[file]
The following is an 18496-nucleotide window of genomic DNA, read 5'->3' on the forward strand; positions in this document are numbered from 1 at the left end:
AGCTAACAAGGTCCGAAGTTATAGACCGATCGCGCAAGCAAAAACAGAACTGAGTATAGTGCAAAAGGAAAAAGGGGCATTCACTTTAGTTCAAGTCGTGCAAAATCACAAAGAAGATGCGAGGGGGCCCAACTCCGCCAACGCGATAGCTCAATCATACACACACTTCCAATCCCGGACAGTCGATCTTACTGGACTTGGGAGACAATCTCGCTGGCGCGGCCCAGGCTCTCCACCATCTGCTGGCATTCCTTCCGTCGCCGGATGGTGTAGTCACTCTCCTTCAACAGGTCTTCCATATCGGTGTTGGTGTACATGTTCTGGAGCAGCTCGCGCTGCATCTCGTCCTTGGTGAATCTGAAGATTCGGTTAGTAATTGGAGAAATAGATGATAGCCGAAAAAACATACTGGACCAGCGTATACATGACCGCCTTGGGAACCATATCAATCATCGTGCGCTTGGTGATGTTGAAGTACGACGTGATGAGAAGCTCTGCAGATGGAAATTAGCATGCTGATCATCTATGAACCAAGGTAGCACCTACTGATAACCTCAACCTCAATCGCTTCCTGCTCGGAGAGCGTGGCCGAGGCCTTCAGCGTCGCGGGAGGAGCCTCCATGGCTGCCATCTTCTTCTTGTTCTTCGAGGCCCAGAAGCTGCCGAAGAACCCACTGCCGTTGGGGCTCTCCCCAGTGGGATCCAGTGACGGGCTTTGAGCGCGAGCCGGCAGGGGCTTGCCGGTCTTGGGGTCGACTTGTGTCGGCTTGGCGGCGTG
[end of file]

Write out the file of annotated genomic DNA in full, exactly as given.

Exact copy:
The following is an 18496-nucleotide window of genomic DNA, read 5'->3' on the forward strand; positions in this document are numbered from 1 at the left end:
AGCTAACAAGGTCCGAAGTTATAGACCGATCGCGCAAGCAAAAACAGAACTGAGTATAGTGCAAAAGGAAAAAGGGGCATTCACTTTAGTTCAAGTCGTGCAAAATCACAAAGAAGATGCGAGGGGGCCCAACTCCGCCAACGCGATAGCTCAATCATACACACACTTCCAATCCCGGACAGTCGATCTTACTGGACTTGGGAGACAATCTCGCTGGCGCGGCCCAGGCTCTCCACCATCTGCTGGCATTCCTTCCGTCGCCGGATGGTGTAGTCACTCTCCTTCAACAGGTCTTCCATATCGGTGTTGGTGTACATGTTCTGGAGCAGCTCGCGCTGCATCTCGTCCTTGGTGAATCTGAAGATTCGGTTAGTAATTGGAGAAATAGATGATAGCCGAAAAAACATACTGGACCAGCGTATACATGACCGCCTTGGGAACCATATCAATCATCGTGCGCTTGGTGATGTTGAAGTACGACGTGATGAGAAGCTCTGCAGATGGAAATTAGCATGCTGATCATCTATGAACCAAGGTAGCACCTACTGATAACCTCAACCTCAATCGCTTCCTGCTCGGAGAGCGTGGCCGAGGCCTTCAGCGTCGCGGGAGGAGCCTCCATGGCTGCCATCTTCTTCTTGTTCTTCGAGGCCCAGAAGCTGCCGAAGAACCCACTGCCGTTGGGGCTCTCCCCAGTGGGATCCAGTGACGGGCTTTGAGCGCGAGCCGGCAGGGGCTTGCCGGTCTTGGGGTCGACTTGTGTCGGCTTGGCGGCGTG